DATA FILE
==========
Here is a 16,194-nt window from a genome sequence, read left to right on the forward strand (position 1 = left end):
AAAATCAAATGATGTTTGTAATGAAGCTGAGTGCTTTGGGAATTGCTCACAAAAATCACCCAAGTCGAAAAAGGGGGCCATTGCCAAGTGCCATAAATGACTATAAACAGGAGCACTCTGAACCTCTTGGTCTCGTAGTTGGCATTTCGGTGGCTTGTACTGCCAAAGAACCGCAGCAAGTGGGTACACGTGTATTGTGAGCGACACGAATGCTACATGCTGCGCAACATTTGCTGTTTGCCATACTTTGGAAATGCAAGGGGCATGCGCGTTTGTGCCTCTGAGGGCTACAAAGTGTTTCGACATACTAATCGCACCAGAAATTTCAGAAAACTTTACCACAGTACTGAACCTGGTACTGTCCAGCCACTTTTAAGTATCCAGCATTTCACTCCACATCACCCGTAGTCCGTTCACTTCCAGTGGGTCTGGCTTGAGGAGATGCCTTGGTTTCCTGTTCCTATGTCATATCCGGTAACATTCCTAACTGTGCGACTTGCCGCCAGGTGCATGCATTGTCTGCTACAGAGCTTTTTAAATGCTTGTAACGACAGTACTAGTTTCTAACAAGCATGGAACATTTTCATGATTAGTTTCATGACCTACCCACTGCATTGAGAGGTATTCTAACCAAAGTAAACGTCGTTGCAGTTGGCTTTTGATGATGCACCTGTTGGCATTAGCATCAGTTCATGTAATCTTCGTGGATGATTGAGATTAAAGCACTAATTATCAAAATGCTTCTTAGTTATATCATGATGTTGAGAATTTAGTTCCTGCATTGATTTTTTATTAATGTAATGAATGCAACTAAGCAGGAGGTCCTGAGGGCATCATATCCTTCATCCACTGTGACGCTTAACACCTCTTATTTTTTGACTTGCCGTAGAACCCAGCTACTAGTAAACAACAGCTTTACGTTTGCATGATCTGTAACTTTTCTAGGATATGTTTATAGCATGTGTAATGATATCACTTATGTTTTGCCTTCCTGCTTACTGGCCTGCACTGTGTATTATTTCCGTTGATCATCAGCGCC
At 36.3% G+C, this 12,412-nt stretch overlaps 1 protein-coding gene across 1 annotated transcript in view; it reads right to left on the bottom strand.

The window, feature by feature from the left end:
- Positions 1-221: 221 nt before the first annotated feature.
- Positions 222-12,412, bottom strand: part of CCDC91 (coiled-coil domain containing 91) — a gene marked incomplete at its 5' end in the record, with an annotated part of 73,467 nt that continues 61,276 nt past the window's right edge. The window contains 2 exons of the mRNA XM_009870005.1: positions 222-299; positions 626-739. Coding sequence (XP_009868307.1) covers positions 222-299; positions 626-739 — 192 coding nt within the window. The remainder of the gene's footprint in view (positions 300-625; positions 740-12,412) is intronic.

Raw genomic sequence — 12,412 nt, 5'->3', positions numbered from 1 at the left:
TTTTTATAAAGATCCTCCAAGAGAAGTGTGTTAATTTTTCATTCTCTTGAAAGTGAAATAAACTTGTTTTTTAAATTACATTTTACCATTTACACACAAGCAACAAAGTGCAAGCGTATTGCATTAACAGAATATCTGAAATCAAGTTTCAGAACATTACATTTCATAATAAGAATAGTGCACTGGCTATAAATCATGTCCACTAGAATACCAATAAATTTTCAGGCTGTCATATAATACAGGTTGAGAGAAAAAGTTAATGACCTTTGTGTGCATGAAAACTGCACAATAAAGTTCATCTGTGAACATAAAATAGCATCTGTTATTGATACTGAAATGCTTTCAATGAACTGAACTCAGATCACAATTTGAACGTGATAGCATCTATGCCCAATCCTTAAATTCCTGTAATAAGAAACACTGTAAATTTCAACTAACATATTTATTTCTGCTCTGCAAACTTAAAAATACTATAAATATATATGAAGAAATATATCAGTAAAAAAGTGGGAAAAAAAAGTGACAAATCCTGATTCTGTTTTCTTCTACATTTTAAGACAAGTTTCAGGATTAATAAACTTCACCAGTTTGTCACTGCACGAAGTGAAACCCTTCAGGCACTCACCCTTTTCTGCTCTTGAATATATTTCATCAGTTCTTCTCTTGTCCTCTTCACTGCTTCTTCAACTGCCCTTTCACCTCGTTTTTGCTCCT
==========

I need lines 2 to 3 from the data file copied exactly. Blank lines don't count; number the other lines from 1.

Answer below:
AAAATCAAATGATGTTTGTAATGAAGCTGAGTGCTTTGGGAATTGCTCACAAAAATCACCCAAGTCGAAAAAGGGGGCCATTGCCAAGTGCCATAAATGACTATAAACAGGAGCACTCTGAACCTCTTGGTCTCGTAGTTGGCATTTCGGTGGCTTGTACTGCCAAAGAACCGCAGCAAGTGGGTACACGTGTATTGTGAGCGACACGAATGCTACATGCTGCGCAACATTTGCTGTTTGCCATACTTTGGAAATGCAAGGGGCATGCGCGTTTGTGCCTCTGAGGGCTACAAAGTGTTTCGACATACTAATCGCACCAGAAATTTCAGAAAACTTTACCACAGTACTGAACCTGGTACTGTCCAGCCACTTTTAAGTATCCAGCATTTCACTCCACATCACCCGTAGTCCGTTCACTTCCAGTGGGTCTGGCTTGAGGAGATGCCTTGGTTTCCTGTTCCTATGTCATATCCGGTAACATTCCTAACTGTGCGACTTGCCGCCAGGTGCATGCATTGTCTGCTACAGAGCTTTTTAAATGCTTGTAACGACAGTACTAGTTTCTAACAAGCATGGAACATTTTCATGATTAGTTTCATGACCTACCCACTGCATTGAGAGGTATTCTAACCAAAGTAAACGTCGTTGCAGTTGGCTTTTGATGATGCACCTGTTGGCATTAGCATCAGTTCATGTAATCTTCGTGGATGATTGAGATTAAAGCACTAATTATCAAAATGCTTCTTAGTTATATCATGATGTTGAGAATTTAGTTCCTGCATTGATTTTTTATTAATGTAATGAATGCAACTAAGCAGGAGGTCCTGAGGGCATCATATCCTTCATCCACTGTGACGCTTAACACCTCTTATTTTTTGACTTGCCGTAGAACCCAGCTACTAGTAAACAACAGCTTTACGTTTGCATGATCTGTAACTTTTCTAGGATATGTTTATAGCATGTGTAATGATATCACTTATGTTTTGCCTTCCTGCTTACTGGCCTGCACTGTGTATTATTTCCGTTGATCATCAGCGCC
At 36.3% G+C, this 12,412-nt stretch overlaps 1 protein-coding gene across 1 annotated transcript in view; it reads right to left on the bottom strand.